Paul Newton

Ranch Hand
+ Follow
since Jul 17, 2001
Cows and Likes
Cows
Total received
0
In last 30 days
0
Total given
0
Likes
Total received
0
Received in last 30 days
0
Total given
0
Given in last 30 days
0
Forums and Threads
Scavenger Hunt
expand Ranch Hand Scavenger Hunt
expand Greenhorn Scavenger Hunt

Recent posts by Paul Newton

Yes - but the Home interface is itself a remote interface. And remote interfaces are part of the RMI framework.
So...you could answer 1,2,3,4 for this question.
paul.
A Component Diagram as defined by UML is not tied to any methodology. UML is simply a notation - it does not imply any process (RUP or otherwise).
UML defines the notion of components separately from classes. I realise that the UML definition is not entirely clear, but the idea is that a component is more oriented towards a module or replacable unit. This is typically a set of classes that together form a discrete part of the system. Try thinking in terms of abstraction - components are more high-level - think BillingComponent, ReportGenerator, SecurityManager, where classes are at a lower-level (Customer, Principal, Role, Account, Report etc).
A component is typically made up of other classes. A component diagram shows how classes relate to components, how components relate to other components, and how components relate to physical artifacts (files etc).
I think the source of your confusion comes from the difference between a component and a class. I have just looked at Cade's book, as this is the one you seem to be using. First of all, I would say that Cade is not necessarily the best book to learn about UML. It is written with a very specific purpose in mind (passing the exam), and its treatment of UML is very brief, and not always that clear.
There are 4 examples of Component Diagrams. I agree that if this is all you have to go on, then the difference between components and classes is not very clear. The SearchController servlet is shown as a component. Isn't this just a class? Well, yes, in this case it is. As UML states - a component can be made up of 1 or more classes.
Components become more interesting when you start building classes together into a single module. Think of an EJB. This typically has a bean implmentation (EnterpriseBean), a generated stub (EJBObject) and a home (EJBHome). There may be some other DAOs and other classes thrown in as well. This group of classes provide a single, coherent purpose - a component. You would show all the EJB classes on a class diagram, while you could show them as a single component on a component diagram (exposing a set of interfaces).
In the Cade example, the Component Diagrams only show dependencies betwen components (SearchController uses SearchEngine). But Component Diagrams can be much more expressive than this - you can show how the classes are packaged into the component (EJBHome, EJBObject, EnterpriseBean etc relating to the EJBComponent). You can show how the components are realised in files (MyBean is implemented in mybean.jar). None of this comes out from the Cade book, so that Component Diagrams start to look more like Class Diagrams. Or lets just say, that the benefits of a Component Diagram in the Cade book are not quite as apparent.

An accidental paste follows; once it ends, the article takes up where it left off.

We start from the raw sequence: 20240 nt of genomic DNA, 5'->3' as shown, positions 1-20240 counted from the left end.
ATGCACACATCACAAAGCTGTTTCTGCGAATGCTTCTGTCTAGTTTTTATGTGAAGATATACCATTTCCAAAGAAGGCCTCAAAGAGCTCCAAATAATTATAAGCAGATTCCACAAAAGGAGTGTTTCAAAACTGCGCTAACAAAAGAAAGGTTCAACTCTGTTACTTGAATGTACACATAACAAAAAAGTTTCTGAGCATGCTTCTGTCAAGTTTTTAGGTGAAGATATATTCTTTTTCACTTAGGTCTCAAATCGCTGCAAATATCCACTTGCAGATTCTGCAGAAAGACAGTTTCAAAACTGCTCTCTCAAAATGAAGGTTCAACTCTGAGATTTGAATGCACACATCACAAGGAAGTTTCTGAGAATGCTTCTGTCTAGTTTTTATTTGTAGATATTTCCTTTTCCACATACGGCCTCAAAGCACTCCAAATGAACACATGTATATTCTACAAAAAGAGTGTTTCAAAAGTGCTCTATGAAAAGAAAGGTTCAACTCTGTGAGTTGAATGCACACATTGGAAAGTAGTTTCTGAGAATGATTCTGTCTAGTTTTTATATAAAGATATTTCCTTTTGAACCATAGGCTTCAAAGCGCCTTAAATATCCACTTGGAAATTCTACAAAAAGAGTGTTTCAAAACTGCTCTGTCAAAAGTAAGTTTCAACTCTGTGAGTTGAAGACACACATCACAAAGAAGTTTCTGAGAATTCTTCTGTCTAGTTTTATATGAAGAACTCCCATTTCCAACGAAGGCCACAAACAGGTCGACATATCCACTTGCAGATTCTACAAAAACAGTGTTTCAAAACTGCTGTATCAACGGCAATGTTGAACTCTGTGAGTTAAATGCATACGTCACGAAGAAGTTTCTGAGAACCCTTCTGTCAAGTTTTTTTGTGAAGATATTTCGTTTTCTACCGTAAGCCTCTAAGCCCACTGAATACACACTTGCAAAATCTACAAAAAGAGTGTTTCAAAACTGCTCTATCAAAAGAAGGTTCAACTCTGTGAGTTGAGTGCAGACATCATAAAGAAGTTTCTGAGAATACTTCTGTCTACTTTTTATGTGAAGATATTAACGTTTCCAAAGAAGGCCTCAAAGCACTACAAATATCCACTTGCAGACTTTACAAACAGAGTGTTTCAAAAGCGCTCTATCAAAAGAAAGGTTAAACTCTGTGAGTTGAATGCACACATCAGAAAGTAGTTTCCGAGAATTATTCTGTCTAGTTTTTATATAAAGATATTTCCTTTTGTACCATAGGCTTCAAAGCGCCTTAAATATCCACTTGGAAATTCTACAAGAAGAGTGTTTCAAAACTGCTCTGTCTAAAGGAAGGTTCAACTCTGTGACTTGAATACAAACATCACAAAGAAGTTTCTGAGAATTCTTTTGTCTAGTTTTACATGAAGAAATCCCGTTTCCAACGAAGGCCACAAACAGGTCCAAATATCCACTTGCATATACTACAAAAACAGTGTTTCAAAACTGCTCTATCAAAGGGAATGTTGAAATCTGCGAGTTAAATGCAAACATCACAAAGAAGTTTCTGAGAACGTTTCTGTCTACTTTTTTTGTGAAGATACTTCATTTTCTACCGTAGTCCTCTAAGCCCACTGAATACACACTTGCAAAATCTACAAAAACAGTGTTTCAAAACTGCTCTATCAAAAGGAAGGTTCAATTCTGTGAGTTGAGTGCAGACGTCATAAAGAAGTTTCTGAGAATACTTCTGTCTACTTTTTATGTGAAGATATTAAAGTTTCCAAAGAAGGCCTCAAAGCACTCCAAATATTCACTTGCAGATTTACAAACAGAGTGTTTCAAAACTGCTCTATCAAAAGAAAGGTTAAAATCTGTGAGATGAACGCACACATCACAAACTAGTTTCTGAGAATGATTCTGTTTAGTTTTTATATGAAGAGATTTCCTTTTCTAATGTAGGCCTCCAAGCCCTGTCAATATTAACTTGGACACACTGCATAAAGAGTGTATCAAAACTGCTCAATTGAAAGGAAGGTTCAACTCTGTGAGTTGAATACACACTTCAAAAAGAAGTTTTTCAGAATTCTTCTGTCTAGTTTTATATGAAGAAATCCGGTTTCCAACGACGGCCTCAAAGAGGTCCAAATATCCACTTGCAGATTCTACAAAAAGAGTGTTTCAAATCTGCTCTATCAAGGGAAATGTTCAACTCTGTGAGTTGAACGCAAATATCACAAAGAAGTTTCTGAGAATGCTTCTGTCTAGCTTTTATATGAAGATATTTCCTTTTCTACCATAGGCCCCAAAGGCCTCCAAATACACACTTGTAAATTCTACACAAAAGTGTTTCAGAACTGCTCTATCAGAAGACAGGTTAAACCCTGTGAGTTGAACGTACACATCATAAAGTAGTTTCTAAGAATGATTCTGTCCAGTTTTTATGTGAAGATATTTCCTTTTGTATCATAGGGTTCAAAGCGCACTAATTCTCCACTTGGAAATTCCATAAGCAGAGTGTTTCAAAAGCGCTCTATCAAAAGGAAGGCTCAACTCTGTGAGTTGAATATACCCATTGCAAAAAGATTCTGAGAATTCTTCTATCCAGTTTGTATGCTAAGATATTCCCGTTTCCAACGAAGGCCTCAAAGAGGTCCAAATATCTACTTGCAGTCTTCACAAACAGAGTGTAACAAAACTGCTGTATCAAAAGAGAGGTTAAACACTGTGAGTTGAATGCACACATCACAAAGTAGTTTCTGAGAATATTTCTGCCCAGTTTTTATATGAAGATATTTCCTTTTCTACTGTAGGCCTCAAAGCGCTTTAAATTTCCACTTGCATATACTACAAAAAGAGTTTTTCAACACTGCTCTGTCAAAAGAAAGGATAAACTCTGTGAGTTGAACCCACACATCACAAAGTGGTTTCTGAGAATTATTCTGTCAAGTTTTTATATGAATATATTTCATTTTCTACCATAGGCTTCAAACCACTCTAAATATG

You referred to control and entity classes. These are sterotypes that are proposed in the Rational Unified Process, that came from Jacobson's Objectory work. They are simply sterotypes that can be attached to classes during the early analysis phases. They are useful for analysing Use Cases, and identifying the initial classes. These stereotypes have nothing to do with components in a Component Diagram. However, I can see why this might appear that way in the Cade examples.
Traditionally, I think design literature (and practice) has focused on the class abstractions at the expense of components. In addition, the UML specification has sometimes been criticised for a vague definition of components. With the more widespread use of components models (OLE/COM/DCOM/DNA, EJB, CORBA Component Model etc), this is starting to change.
I hope this helps. The best advice I can give is to take a look at some other UML resources. This will give you a much more rounded view of UML, and how it is used. 'UML Distilled' by Fowler is pretty much a classic. Craig Larman's 'Applying UML and Patterns' is one of the best books I have read concerning modelling and the development process. There are some books that deal more with components (Building Web Applications with UML by Jim Conallen). Look also at the UML spec - I know it is dry reading - but once you get used to the layout, it is invaluable.
Your final point about the exam - do you need to 'understand' or 'guess' the role of a Component diagram? Well - you would be better asking someone who has passed or written the exam. If the Cade book is representative of the exam, then I do not think the level of UML knowledge required is very detailed. The UML chapter in Cade is very brief and does little more than a quick fly-through of the main points.
Hope this helps.
regards,
paul.
The SCEA exam tries to prepare you for being an architect. In this sense, you are expected to know the purpose of specific J2EE technologies and how they are used.
Specifically, you are NOT expected to demonstrate development skills. You do not need to know the API specification or method signatures (compared to say, the SUN Programmer exam).
regards,
paul.